At first what I thought was going to be a complete rip off of 2014’s The Book of Life, but instead of bullfighting it was replaced with musicians (spoiler alert: it’s not), DISNEY/PIXAR’S COCO surprised me. Not only is it easily the best animated film of 2017 (with some of the only other movies like Cars 3, Boss Baby, Lego Ninjago, was this really that hard of a category to win?) but it is also another Pixar masterpiece. I absolutely loved it and even had a lump in my throat at the end, which rarely happens to me anymore (yeah I know I mentioned it happened as well last week during Wonder, fuck you). It is the perfect family film that blends tradition, forgiveness, heritage, family, identity, and dreams into a story with heart that contains rich and vibrant animation. You can tell this movie was made with love and care, and it shows throughout the entire hour and 49 minutes.

The reason you might think this is a complete rip off of The Book of Life at first is because both movies deal with the Mexican holiday of Dia De Muertos (Day of the Dead) and while that one was bullfighting, this one deals with musicians. The Book of Life was ultimately a ho-hum affair, not even using original music (they sang recent hit songs) and the story completely diverts from the one Coco tries to tell and The Book of Life didn’t really earn my emotions, I found it to be quite…boring. But thankfully, Coco is the exact opposite. Really great original music, not boring in the slightest, earned laughs and earned heart. It tells the story of Miguel, who was born into a family of shoemakers because Miguel’s great great grandfather left the family to pursue a music career (guitarist, song writer and singer) and never came back. Well, Miguel has that talent, and wants to show it to the world despite his family not wanting any of the members having anything to do with music because of the asshole great great grandfather.

Miguel wants to play at a talent show contest on Dia De Muertos, and after his grandmother finds out his secret and bashes his guitar, he finds and tries to “borrow” a famous other one in the masoleum of a late great famous musician named Ernesto De La Cruz. When he strums the guitar though, he is literally taken to the Land of the Dead. I don’t want to say too much more about the plot to ruin it, other than he has until sunrise to find some sort of way out of the Land of the Dead or become a permanent resident. The last thing I’ll say is that he meets some old dead family members and a drifter named Hector. Trust me, there is much more to the story and a big twist I didn’t see coming (although I should have) until my wife whispered her hypothesis really quickly to me in my ear about halfway through the movie.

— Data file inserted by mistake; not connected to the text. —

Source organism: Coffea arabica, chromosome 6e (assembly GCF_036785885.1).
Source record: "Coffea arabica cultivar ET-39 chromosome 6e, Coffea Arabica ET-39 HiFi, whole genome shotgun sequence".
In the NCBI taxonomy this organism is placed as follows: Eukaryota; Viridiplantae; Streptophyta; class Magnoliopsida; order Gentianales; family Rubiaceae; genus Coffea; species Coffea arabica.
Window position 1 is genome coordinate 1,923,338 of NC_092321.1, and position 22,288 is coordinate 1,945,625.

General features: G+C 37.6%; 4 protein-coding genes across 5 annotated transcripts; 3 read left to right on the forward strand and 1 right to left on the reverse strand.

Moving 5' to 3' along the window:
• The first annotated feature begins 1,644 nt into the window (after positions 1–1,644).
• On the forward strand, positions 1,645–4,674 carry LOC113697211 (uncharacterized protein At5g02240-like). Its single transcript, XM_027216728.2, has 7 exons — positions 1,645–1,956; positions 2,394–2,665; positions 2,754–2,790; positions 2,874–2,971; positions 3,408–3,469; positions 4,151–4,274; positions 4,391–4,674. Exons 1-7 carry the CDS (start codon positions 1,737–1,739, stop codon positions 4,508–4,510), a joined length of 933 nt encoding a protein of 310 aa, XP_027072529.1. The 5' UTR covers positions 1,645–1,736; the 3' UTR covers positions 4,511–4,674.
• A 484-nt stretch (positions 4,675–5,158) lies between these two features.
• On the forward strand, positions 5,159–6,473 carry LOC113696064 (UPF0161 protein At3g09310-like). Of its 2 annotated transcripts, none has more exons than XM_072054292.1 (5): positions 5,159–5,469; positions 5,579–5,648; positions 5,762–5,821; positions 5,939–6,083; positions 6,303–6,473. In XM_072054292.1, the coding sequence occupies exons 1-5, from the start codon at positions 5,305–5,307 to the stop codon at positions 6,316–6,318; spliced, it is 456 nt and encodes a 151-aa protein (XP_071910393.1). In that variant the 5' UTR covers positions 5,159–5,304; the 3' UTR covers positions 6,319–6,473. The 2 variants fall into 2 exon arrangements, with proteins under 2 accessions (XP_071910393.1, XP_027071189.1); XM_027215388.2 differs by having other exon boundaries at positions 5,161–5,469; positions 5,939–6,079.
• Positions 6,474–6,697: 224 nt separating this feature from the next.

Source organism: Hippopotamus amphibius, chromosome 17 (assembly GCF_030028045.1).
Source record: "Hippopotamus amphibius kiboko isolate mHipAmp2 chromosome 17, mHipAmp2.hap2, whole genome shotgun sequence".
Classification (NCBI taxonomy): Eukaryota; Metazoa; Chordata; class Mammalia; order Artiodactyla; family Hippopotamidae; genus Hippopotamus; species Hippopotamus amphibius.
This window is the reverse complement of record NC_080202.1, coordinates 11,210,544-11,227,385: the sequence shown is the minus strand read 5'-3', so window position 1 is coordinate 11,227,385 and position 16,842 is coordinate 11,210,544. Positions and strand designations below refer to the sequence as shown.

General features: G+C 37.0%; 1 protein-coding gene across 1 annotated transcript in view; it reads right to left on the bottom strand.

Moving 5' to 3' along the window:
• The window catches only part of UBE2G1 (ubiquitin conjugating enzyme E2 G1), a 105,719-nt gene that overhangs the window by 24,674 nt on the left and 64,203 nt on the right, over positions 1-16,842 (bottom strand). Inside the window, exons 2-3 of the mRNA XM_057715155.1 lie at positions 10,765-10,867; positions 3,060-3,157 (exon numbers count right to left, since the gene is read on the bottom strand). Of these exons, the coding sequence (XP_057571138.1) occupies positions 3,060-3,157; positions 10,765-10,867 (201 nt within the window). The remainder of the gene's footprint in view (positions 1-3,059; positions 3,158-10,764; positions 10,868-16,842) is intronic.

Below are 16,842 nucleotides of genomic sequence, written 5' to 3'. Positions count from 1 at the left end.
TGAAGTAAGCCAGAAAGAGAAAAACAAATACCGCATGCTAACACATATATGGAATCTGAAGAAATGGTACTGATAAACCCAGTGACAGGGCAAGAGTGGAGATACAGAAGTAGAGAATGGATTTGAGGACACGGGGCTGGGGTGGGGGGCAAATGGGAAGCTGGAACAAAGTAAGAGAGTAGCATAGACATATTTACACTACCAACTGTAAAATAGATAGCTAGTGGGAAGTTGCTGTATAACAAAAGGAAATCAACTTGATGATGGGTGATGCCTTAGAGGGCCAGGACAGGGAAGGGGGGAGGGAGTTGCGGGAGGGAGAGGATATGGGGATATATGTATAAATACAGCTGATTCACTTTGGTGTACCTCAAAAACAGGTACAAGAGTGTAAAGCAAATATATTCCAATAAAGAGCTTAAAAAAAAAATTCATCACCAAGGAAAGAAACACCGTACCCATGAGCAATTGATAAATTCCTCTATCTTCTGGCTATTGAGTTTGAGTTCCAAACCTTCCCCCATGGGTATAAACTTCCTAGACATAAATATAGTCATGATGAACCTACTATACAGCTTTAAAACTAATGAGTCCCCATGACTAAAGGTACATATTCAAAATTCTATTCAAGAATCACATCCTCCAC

What I ultimately liked about this film, I read up on the history a little bit before watching it, is that one of the films writers, Adrian Molina, was upgraded to co-director because he knew a lot about Mexican traditions, Dia De Muertos, and other cultural things, and even did more research while making the movie, trying to perfect everything and not have made up things flying out of his ass. It shows here. Everything about this film shows that it was handled with extreme care. I looked up some of the Mexican traditions, and the traditions of Dia De Muertos after seeing the movie, and everything is dead on accurate. I appreciate that level of detail. Also, this movie is completely made up of Mexican actors and actresses for the voice talent, bringing even more of an authenticity to the project (unlike The Book of Life, who had um…Channing Tatum do a voice).

Another winning part of this film is the animation. The animation is top notch, making Cars 3 look like it was designed by monkeys with Windows ’95 (or was John Lasseter too busy to make the animation stand out and using his time trying to get “friendly hugs from women”? Too soon?). Wonderful vibrant colors, and an excellent attention to detail make this one of the Pixar films where you could watch it a million times and always discover something new. This is the perfect Thanksgiving/holiday movie. I cannot recommend it enough. It’s a film for everyone, and not meant to be seen alone. Take your parents, grandparents, great grandparents, kids, friends, I guarantee they will all enjoy it. I myself cannot wait to watch it again.

Mini Review of the animated short before Coco: OLAF’S FROZEN ADVENTURE

If you are one of those people that thought Frozen was highly overrated, this short probably will not change your mind. It is a longer short, running at about 10-15 minutes, and has Olaf running his snowy ass around town trying to find traditions for Elsa and Anna to celebrate on Christmas. I myself loved Frozen, and loved this little short, where the songs again are quite memorable and didn’t seem just thrown together. Would’ve preferred an original Pixar short though, but I’ll take what I can get.